'Collaboration is the future of mapmaking': TomTom and Overture speak at OSM's State of the Map 2023
Collaboration is the guiding principle behind the twenty-year success of OpenStreetMap. It’s this fundamental concept that allows OSM’s communities to simultaneously use and make maps. This approach to modern mapmaking was a core theme at ‘State of the Map’ 2023 conference, in Antwerp, Belgium.
Marc Prioleau, Executive Director of the Overture Maps Foundation (OMF), is passionate about synchronicity, simplicity and high-quality data.
“Today, map data has to be excellent – to allow app developers to design the functionalities they need. Since we all started carrying smartphones in our pocket, we can not only use their map, we can communicate data back and that has been a fundamental change in mapping,” he says.
According to the Overture director, there is a sense of how maps are becoming a real-time record of what we see in the world thanks to the availability of data. The best maps are no longer those that survey the most land, in the most detail, but the ones that are used most and provide users with the opportunity to feed data and knowledge back.
Built on this model, OpenStreetMap is growing exponentially in detail and accuracy, owing to the vast community using and contributing to its ongoing evolution.
Mike Harrell, TomTom’s SVP Maps Engineering, praised OSM’s map architecture and how it allows anyone to map anything they want. “And it’s still growing, in architecture and as a technical solution. Steve Coast [OSM’s creator] did an amazing job and created something that’s lasted 20 years,” Harrell says. “You can still map anything you need to map and that’s fundamentally amazing.”
It’s true to say that OSM has long been ahead of its time, knowing that collaboration and openness are key to making a great map. Recognizing that, Harrell is humble; “It took all of us in the industry a decade or two to figure that out.”
TomTom’s Harrell identifies the moment in 2018 when things began to change. OSM began to witness a “massive spike” in input and edits from tech companies that were using the map platform and saw the value of its data in a commercial context.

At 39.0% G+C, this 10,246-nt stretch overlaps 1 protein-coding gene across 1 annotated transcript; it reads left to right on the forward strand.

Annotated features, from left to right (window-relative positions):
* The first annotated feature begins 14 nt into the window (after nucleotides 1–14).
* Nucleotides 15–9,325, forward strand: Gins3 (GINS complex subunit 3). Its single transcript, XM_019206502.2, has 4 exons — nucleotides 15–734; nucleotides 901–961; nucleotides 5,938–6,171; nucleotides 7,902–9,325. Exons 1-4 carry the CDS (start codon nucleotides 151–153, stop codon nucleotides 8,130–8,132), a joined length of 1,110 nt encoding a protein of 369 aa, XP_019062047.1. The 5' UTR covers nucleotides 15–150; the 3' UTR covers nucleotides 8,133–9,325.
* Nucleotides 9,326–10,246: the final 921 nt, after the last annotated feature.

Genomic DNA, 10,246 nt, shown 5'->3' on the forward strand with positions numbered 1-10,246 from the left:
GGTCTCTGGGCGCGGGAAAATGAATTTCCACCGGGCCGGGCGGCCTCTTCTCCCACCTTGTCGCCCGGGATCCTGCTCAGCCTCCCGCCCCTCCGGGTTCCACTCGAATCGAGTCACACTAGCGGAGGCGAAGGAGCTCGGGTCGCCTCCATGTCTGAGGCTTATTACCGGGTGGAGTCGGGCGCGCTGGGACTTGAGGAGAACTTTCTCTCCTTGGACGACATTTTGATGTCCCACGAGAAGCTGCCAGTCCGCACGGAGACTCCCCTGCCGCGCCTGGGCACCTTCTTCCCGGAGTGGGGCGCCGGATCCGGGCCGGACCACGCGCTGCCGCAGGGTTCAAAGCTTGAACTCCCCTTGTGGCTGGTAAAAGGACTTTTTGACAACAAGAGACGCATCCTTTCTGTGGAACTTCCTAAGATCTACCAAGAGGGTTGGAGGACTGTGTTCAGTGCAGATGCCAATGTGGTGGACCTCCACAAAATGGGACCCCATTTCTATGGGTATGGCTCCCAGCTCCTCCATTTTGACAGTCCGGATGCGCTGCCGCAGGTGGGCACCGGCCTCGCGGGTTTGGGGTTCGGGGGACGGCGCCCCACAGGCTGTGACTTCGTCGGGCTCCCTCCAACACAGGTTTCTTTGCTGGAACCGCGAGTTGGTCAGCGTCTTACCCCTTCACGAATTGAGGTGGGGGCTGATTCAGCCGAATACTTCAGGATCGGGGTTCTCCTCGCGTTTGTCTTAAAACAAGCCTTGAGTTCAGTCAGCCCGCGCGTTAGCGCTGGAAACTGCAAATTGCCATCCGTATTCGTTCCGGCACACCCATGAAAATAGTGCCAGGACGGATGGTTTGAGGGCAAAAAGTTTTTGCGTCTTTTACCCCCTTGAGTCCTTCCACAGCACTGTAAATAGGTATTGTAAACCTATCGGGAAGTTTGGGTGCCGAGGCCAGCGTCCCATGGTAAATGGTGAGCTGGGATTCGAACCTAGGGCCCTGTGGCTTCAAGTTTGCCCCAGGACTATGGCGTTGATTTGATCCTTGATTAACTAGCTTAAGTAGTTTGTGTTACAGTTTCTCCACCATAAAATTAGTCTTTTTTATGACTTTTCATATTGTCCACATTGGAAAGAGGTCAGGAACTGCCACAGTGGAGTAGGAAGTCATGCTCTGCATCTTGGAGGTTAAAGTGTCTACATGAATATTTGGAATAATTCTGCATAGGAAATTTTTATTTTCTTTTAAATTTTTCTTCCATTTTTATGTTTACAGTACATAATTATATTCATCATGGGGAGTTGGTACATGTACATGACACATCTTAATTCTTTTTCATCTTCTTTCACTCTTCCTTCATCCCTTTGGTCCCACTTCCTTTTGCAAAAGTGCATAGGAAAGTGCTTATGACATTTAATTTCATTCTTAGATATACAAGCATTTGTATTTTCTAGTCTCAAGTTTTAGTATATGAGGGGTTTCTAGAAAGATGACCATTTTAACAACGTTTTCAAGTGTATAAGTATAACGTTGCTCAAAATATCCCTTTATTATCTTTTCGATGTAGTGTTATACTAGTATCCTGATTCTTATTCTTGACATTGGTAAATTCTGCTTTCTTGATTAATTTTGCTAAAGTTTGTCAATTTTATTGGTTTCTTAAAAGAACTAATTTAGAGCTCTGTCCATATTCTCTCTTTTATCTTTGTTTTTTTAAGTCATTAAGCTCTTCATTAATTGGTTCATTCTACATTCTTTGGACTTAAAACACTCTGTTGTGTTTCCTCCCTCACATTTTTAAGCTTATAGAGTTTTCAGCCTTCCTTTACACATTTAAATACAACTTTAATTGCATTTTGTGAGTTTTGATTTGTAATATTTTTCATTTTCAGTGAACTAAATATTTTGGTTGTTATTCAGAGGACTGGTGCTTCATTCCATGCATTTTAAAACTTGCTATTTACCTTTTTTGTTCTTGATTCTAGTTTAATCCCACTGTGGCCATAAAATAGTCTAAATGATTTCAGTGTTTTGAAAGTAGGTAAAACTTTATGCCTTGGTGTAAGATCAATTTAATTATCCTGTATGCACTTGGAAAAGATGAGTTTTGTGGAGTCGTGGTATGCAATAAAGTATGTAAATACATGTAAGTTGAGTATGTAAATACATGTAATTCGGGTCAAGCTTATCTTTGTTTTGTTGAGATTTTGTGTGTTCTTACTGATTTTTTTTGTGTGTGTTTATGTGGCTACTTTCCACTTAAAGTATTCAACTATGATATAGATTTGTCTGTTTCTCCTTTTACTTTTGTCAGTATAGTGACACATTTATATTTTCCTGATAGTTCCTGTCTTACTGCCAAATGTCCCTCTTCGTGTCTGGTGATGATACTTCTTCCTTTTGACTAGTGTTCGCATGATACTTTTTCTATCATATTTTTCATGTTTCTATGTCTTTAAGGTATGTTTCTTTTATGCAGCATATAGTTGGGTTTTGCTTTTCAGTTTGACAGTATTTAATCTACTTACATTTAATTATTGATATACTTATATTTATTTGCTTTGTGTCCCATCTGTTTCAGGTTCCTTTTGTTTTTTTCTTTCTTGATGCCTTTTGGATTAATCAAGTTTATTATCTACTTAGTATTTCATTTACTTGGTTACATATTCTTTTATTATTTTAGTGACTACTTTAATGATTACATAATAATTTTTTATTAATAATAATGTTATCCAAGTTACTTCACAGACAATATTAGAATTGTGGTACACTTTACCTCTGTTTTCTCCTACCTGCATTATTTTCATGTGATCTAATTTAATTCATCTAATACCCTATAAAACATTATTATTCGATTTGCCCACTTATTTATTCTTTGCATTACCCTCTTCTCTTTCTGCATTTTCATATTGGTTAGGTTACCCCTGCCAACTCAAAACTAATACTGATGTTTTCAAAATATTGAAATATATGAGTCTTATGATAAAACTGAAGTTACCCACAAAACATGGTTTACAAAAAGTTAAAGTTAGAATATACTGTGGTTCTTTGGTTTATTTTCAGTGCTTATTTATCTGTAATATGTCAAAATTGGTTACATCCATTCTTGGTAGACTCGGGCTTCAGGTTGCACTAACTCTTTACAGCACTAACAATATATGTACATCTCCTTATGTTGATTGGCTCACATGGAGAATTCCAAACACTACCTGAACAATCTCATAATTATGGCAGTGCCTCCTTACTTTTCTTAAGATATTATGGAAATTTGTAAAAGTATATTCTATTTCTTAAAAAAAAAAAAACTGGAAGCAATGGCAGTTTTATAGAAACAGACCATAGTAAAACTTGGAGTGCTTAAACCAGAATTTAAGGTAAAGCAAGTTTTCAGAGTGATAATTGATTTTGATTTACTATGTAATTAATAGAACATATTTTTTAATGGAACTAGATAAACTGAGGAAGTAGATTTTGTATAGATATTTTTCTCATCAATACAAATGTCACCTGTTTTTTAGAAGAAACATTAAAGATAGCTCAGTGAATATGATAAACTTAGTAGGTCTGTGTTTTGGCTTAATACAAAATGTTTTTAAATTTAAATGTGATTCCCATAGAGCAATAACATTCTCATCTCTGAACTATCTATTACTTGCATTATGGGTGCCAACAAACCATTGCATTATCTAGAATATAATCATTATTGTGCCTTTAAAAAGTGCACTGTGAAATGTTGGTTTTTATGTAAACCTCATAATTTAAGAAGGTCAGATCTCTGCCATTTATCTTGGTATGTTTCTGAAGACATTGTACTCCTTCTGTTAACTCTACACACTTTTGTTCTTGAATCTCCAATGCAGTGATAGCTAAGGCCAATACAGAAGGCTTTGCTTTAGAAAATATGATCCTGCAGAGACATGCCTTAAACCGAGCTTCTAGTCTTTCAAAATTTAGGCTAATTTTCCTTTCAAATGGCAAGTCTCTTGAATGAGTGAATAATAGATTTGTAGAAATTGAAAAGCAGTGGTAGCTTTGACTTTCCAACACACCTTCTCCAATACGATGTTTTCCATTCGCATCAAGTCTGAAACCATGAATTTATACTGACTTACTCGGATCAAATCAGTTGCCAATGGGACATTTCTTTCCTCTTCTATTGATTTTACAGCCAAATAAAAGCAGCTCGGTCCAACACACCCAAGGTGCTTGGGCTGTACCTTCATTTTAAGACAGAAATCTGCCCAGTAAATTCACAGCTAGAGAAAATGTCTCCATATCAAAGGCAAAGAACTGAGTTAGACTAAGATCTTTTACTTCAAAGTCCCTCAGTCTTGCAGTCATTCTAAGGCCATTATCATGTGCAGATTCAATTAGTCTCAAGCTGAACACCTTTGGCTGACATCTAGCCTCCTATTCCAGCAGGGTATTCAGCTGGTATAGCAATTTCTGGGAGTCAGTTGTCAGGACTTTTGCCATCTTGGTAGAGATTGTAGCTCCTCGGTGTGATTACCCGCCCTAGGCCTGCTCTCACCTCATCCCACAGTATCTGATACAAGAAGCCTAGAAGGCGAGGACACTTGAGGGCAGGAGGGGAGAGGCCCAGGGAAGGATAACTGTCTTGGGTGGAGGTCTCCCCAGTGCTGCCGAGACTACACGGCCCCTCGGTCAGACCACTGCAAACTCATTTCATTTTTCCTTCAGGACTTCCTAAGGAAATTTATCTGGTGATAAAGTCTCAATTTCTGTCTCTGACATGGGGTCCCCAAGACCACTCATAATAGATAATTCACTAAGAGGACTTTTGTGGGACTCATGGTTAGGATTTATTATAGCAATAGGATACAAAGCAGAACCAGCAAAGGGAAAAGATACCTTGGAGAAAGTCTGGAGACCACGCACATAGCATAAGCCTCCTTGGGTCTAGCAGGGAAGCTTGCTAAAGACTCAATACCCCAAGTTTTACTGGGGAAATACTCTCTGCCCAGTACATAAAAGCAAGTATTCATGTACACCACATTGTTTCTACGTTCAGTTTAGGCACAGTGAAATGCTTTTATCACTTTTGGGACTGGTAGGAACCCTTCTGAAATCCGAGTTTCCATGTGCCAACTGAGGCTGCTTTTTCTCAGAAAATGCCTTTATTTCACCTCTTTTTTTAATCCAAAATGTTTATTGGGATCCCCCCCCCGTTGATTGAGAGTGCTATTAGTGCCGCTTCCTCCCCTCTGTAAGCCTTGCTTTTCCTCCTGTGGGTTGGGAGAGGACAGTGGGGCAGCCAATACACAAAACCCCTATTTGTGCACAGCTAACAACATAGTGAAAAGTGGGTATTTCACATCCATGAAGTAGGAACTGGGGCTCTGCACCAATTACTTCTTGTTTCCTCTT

But OSM remains faithful to its mission — to serve its communities and users and not become a tool solely for corporations or commercial applications.
However, the very things that make OSM great — the fact it has no fixed schema, group or committee mandating what to map — are the things that present challenges for organizations that want to build with it. Commercial organizations that build with maps need consistency, structure, recognized schemas and data that’s easy to work with, quick to build on and scales well.
There’s an evident tension between the wants and needs of businesses and OSM’s community. But it’s clear that organizations want to support OSM and allow it to continue flourishing as it has, they know not to challenge the formula. But then what’s the solution for commercial organizations?
“This is where Overture comes in,” Harrell says.
According to Harrell and Prioleau, the Overture Foundation is seeking to compliment OSM, and other open data projects, by bringing all their data together in a way that works for commercial map applications.
“[Through Overture] we offer a platform with a consistent base map that allows people to attach data to it. This isn’t just important, it’s critical, it’s the way people are building [map-based] apps” Prioleau explains.
A positive change for the future of mapping
“It takes the world to map the world,” according to TomTom’s Harrell; it’s a reflection that sums up the truth in collaboration as the future of mapmaking. It’s also referenced by TomTom across its new map product, TomTom Orbis Maps.
TomTom is implementing an open map strategy, something the industry has never seen before. The company is making its maps using collaboration and collective map building with OSM and the rest of the world’s open data.
Harrell was effusive describing the punch-the-air moment he heard about the project. “It’s finally happening! The industry has figured it out.”Quotes have been edited for brevity and clarity.
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